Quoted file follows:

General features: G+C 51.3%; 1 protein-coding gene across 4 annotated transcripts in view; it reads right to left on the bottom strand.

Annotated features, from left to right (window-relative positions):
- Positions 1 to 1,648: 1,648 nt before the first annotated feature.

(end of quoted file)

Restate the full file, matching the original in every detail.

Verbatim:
General features: G+C 51.3%; 1 protein-coding gene across 4 annotated transcripts in view; it reads right to left on the bottom strand.

Annotated features, from left to right (window-relative positions):
- Positions 1 to 1,648: 1,648 nt before the first annotated feature.